While WebMD supports the belief that current genetically modified crops pose no health risks, opponents point out that the long-term health risks remain unknown and that they have been linked to severe allergic reactions. The United States government states that genetically modified foods are more disease-resistant than their organic counterparts.
The term "genetically modified food" refers to crops that have been altered to include increased resistance to disease and pests. These crops are also drought-resistant, which can increase the food supply, and are modified to have a higher nutritional content. However, WebMD states that opponents believe that genetically modified food also leads to increased antibiotic resistance and the creation of "superweeds" that resist herbicides. In contrast to the United States, the European Union firmly advocates for organic food, pointing out that genetically modified foods force control of the food supply to conglomerates, endangering the livelihoods of traditional farmers.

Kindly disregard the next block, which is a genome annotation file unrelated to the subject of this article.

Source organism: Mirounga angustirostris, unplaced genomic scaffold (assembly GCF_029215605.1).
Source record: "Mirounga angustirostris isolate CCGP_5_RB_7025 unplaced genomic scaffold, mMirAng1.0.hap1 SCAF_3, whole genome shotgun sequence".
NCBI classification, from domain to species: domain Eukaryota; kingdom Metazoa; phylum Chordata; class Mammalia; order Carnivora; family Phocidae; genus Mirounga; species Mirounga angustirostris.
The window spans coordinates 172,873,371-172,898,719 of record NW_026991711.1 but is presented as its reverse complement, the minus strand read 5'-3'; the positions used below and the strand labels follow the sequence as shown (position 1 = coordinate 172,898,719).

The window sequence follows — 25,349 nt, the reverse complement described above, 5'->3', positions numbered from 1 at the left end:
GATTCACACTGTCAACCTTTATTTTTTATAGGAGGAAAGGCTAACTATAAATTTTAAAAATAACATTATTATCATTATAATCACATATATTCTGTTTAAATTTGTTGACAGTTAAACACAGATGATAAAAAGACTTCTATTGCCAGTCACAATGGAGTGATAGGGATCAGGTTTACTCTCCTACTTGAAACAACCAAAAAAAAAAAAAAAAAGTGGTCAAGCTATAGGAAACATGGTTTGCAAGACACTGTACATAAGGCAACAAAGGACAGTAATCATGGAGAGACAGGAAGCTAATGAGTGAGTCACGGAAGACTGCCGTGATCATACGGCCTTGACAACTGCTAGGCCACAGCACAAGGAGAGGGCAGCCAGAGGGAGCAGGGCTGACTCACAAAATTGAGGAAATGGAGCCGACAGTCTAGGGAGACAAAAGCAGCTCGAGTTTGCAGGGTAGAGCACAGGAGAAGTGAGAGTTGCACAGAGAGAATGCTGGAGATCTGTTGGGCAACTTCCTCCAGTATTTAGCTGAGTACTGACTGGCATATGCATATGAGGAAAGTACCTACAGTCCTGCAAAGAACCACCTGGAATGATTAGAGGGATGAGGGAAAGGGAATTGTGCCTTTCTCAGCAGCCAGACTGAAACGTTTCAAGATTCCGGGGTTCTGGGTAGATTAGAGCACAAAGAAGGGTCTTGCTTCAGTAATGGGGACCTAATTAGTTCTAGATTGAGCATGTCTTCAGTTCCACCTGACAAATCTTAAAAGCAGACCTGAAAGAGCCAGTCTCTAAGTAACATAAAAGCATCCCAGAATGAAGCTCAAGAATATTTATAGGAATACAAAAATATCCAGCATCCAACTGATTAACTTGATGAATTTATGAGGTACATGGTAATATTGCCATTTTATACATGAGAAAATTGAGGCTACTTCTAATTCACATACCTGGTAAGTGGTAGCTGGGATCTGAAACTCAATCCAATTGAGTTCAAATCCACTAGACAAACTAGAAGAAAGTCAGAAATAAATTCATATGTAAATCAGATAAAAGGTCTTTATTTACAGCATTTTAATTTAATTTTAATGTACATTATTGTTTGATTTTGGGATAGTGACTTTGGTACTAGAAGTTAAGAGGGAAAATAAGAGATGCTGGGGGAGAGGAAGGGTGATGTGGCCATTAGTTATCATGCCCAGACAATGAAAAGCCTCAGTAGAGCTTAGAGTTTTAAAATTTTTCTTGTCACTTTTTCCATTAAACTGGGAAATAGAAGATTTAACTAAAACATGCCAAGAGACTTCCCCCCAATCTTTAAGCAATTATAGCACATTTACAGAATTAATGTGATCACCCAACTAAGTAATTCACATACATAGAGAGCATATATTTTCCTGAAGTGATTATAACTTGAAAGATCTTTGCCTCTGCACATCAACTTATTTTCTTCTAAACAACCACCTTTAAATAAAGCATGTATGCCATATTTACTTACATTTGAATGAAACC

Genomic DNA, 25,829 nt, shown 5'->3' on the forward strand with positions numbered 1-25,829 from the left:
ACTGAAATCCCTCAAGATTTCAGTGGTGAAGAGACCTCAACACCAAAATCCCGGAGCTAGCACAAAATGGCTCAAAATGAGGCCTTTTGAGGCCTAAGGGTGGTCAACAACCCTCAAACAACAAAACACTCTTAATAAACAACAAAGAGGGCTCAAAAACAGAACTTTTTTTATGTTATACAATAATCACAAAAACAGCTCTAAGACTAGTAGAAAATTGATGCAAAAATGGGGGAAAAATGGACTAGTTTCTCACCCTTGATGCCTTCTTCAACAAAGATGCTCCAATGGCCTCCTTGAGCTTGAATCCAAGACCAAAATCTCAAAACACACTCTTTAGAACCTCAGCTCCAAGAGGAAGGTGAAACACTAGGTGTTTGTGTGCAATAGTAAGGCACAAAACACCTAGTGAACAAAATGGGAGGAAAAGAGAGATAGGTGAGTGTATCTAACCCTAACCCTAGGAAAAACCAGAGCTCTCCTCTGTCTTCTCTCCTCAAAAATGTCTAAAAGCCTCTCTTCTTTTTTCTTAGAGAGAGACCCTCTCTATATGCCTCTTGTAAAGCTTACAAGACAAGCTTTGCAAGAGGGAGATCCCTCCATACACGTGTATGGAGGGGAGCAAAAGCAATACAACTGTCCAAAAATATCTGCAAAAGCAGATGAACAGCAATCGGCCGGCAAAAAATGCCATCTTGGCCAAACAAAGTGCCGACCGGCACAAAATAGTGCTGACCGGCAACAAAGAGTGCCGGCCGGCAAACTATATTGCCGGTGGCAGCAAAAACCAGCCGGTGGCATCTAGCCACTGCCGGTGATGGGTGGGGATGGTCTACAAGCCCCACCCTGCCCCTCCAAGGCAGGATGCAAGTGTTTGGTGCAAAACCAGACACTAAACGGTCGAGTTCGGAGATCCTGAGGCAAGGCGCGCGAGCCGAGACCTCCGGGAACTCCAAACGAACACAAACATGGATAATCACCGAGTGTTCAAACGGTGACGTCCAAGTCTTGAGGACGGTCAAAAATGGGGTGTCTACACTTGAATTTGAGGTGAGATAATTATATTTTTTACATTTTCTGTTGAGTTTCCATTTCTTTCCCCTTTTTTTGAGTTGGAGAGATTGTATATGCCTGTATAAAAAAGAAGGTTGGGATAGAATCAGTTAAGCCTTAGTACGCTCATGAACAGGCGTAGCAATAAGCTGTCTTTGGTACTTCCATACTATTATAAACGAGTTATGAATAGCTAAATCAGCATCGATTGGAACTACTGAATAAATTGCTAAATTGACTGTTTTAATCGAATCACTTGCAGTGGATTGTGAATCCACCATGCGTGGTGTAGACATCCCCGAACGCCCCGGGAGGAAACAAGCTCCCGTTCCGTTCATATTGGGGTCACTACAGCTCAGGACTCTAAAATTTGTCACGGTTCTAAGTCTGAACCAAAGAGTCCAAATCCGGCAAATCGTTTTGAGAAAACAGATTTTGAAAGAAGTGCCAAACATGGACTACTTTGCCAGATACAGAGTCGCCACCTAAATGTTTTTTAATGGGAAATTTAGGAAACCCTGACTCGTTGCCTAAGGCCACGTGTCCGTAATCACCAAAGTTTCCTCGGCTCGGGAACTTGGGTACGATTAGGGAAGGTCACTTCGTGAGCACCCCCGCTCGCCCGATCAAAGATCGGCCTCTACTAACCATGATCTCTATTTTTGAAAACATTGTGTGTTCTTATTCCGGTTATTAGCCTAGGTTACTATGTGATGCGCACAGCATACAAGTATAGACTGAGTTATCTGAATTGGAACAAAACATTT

As of 2014, common genetically modified foods in the United States include soybeans, corn, cotton and grapeseed oil. WebMD estimates that 60 to 70 percent of processed food contains genetically modified ingredients. Because high fructose corn syrup appears in breakfast cereals, snacks, sodas and other foods, unknowing consumption of genetically modified food is high.